When creating this team, look for strong collaboration skills, a passion for improving customer experience, business savvy, and a mastery of full-stack architectures and technologies.
It’s a demanding role so make sure you give the team the bandwidth they need to excel. They’ll need time away from development to attend those customer-facing meetings. And opportunities not only to learn new tech but to experiment with it—and figure out how best to use it to evolve their systems.
2. The outstandingly supportive platform team
These are the people who lay down the track for the product teams to deliver value to your customers—fast.
They may look like SysOps people but they’re a new breed. They aren’t just taking tickets and responding to incidents. Their remit is the creation of great developer experiences.
Like the product team mentioned earlier, they’re building a system for a customer. Only in this case, their customer is the product team, and their system is the platform (also known as the ‘continuous integration-continuous delivery engine’) that accelerates the product team’s ability to deliver value to the end customer.
To do this, the platform team must think and act like developers. They’ll need to leave their keyboards and actively collaborate with developers to understand exactly what they want. In fact, a successful platform team has such a profound understanding of what developers need that they can capture those needs in a data contract: You give me this, I give you that. You give me a set of code and test artefacts, I’ll give you test results. And so on and so forth. Automatically.
The key objective for the platform team is to improve the efficiency, effectiveness, speed and reliability of the product team’s value stream—and nothing enables this better than automation. In setting up a platform team, look for those who are comfortable collaborating with developers on the product team to gain a deep understanding of how they work. In order to do this, the platform team must already be well versed in agile ways of working, and DevOps practices and technologies.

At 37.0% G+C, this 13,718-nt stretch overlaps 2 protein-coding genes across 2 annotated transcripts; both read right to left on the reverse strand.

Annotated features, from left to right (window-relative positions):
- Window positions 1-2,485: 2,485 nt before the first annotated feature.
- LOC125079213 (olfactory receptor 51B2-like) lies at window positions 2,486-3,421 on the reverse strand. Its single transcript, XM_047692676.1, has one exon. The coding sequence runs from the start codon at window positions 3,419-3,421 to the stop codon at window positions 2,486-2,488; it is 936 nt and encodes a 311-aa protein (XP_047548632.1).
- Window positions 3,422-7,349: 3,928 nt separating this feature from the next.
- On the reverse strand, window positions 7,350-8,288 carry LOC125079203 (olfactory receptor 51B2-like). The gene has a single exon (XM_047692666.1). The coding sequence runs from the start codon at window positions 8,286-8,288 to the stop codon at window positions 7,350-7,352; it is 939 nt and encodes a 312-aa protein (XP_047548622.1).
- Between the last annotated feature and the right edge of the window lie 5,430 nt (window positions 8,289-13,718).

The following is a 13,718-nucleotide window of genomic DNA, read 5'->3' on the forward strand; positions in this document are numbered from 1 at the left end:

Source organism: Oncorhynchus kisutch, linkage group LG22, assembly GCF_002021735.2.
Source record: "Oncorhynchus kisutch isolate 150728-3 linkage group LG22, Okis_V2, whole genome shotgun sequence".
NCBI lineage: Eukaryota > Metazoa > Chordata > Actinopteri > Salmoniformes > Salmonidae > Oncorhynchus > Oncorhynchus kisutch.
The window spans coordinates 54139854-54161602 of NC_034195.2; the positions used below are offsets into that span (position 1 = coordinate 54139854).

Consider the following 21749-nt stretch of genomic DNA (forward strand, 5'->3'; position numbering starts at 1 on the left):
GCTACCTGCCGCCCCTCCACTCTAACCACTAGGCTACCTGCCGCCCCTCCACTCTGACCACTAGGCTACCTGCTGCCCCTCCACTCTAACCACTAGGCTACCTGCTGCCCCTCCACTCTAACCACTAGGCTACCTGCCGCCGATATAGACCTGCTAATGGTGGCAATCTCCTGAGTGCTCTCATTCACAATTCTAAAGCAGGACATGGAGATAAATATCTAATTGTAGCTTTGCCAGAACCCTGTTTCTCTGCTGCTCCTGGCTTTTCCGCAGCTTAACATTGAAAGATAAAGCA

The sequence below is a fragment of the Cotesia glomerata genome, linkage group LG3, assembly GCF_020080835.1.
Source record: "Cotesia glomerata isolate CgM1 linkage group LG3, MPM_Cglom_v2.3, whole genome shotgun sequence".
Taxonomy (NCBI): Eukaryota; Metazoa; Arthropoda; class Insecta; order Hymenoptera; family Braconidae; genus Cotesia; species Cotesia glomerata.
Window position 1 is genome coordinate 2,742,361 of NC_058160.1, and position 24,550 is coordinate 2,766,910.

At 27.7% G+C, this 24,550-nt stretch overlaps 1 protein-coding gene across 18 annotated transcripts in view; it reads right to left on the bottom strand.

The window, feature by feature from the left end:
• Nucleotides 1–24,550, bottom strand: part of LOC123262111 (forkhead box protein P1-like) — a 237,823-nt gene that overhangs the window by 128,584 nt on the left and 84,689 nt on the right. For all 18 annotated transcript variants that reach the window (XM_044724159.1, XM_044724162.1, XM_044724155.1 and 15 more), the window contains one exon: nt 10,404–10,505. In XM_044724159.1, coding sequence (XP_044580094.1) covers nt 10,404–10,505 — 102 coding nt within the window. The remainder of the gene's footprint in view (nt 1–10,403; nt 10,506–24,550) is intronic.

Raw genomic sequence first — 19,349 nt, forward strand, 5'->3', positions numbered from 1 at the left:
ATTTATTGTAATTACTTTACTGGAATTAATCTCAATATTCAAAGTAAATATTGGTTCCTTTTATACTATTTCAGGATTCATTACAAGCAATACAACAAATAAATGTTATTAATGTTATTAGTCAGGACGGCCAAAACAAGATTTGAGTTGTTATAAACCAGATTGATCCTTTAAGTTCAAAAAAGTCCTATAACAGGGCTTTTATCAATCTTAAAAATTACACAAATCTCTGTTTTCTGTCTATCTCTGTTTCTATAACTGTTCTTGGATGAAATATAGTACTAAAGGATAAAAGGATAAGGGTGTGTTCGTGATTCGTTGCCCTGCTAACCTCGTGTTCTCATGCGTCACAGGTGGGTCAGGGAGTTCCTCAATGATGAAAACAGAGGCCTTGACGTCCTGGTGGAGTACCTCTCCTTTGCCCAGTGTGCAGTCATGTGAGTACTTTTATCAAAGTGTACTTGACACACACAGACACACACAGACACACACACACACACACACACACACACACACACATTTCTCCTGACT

They’ll also need cloud-native skills, and an understanding of how to assemble the latest cloud vendor innovations to reduce friction for product teams. Award bonus points for teams that understand event-driven architectures as this will enable even more automation of event management processes.
So, check for strong collaboration skills, a passion for enhancing developer experience, mastery of DevOps technologies, and fluency in the latest cloud technologies.
3. The enabling DevOps team
Your product teams and platform teams have to be good at DevOps. But let’s be realistic here: in the context of digital transformation, they don’t start that way.
Which brings us to the role of the enabling team—enabling the adoption of DevOps by the product and platform teams. They don’t build customer products or developer platforms. However, they help build both by ensuring that the product and platform teams are adopting DevOps.
The enabling team is made up of facilitators who work between teams, surveying and understanding their needs and mapping those needs to the best DevOps offers. They are teachers and coaches who not only understand the challenges but can actively help teams overcome them. They are drivers of enterprise best practices who develop reusable templates—time-saving code—based on the experiences of the teams they work with.